In Chronicles of Riddick, Riddick goes to great lengths to protect Jack/Kyra, killing a man with his teacup, and going head to head with the Lord Marshall, a ghost-man who he has virtually no chance against (except for the fact that he's fucking Riddick, murder-machine extraordinaire, and another in a long line of chosen ones foretold by prophecy). Though Riddick's presence in Imam's house might be taken as a de facto threat to his family when Riddick shows up after cleverly deducing the only person who might have been able to give away his whereabouts to troublesome mercs and telemarketers, he never actually makes a threatening move against either his wife or daughter. Though Riddick seems to have no qualms about killing, he doesn't kill indiscriminately. His victims typically stand between him and the wellbeing of himself or others.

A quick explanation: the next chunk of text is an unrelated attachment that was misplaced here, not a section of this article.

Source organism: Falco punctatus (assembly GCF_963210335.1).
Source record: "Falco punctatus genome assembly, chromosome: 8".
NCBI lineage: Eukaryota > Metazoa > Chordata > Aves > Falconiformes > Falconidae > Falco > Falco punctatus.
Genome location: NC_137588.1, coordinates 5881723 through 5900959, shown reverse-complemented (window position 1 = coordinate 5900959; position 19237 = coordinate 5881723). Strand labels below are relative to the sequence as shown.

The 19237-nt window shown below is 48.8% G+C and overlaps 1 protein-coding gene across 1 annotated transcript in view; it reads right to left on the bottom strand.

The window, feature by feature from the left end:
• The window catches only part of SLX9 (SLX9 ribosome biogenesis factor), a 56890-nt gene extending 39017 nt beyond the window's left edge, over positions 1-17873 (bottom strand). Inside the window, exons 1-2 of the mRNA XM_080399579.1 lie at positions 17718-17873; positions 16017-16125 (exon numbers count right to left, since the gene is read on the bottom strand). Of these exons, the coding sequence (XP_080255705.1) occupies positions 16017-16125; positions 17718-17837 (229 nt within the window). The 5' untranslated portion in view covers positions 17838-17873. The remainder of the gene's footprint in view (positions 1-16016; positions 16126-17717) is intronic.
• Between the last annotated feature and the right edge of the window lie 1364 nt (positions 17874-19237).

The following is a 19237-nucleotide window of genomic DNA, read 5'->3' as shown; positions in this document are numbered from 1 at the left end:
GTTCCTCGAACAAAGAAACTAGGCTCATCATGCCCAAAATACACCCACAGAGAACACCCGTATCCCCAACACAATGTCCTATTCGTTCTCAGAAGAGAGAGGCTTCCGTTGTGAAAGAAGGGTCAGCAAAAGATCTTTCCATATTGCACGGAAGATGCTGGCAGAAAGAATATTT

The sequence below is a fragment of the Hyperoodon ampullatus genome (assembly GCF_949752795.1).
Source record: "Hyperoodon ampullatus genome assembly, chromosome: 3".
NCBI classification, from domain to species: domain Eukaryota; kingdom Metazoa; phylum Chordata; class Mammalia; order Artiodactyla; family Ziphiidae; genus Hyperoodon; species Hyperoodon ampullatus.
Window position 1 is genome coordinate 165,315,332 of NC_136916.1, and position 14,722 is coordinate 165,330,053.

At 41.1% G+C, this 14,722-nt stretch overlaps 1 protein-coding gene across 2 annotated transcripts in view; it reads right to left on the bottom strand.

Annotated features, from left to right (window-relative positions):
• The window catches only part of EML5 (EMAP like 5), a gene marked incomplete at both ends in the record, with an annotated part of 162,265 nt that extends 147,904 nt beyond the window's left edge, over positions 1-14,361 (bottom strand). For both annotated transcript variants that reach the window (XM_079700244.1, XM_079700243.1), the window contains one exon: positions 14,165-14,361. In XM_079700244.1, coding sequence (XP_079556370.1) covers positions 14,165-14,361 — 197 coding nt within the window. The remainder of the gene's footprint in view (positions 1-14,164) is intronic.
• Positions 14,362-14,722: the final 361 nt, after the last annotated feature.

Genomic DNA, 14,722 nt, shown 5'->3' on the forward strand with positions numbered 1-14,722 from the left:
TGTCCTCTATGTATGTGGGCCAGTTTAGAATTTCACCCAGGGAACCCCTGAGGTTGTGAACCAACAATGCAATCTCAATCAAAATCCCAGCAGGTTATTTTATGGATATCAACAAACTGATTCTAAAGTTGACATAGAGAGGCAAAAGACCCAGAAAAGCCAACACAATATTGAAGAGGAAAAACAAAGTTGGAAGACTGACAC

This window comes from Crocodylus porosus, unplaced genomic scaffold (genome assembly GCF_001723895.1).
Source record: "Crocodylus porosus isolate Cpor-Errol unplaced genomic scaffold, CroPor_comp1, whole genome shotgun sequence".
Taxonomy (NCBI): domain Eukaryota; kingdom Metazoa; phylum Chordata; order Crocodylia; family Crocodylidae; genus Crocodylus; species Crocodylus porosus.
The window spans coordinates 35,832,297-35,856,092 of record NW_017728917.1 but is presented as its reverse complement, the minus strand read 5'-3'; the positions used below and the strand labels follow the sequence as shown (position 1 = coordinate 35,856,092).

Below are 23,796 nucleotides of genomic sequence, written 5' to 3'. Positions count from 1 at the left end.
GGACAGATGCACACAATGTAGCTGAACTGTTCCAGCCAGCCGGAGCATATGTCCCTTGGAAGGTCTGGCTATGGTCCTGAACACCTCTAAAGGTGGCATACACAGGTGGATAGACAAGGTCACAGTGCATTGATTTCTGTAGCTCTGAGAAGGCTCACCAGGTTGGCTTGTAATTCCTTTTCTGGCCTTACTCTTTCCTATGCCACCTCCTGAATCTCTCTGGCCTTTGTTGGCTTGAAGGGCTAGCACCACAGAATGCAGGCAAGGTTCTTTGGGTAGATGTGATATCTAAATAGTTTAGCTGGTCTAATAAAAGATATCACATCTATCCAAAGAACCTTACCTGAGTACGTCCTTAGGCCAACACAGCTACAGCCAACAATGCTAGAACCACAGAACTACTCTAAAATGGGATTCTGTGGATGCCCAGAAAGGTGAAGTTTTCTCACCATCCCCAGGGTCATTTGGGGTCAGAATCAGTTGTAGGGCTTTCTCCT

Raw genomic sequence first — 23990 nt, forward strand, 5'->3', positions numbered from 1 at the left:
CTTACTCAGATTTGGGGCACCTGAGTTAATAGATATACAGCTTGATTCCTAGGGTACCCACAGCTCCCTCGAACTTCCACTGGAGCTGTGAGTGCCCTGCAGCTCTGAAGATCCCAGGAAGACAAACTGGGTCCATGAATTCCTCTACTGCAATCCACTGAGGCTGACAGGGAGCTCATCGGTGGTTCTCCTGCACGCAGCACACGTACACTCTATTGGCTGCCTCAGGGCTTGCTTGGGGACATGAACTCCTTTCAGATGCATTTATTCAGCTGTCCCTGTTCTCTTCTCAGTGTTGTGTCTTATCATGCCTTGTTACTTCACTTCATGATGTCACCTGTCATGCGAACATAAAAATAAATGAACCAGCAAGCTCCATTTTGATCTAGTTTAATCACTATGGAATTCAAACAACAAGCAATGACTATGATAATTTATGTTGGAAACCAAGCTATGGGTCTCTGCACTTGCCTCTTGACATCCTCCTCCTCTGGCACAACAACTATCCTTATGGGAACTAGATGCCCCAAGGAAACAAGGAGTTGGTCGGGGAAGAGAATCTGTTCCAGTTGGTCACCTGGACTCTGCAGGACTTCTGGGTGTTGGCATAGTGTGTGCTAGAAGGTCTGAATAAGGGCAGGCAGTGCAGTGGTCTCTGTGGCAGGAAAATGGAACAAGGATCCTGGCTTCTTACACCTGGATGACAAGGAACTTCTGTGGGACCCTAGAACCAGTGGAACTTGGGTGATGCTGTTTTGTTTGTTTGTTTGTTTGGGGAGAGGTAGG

3. Kick Ass and Forget About the Bubble Gum 

Riddick doesn't fight wars of attrition. Every time he comes at you, it's with the sole intent of ending the conflict as efficiently as possible, usually by making sure you never stand back up again. Riddick is the very embodiment of John's Mason's ideology from The Rock: You must never hesitate. (Read that last part out loud in your best Sean Connery voice. There ya go.) Riddick is nothing if not a man of action. He assesses a threat, and before most mortal men can react, he's already got his knife, I mean "personal grooming appliance," buried to hilt just left of the spine, fourth lumbar down, the abdominal aorta. Take no shit and take no prisoners; that's the Riddick way. 
 

4. Always Repay a Debt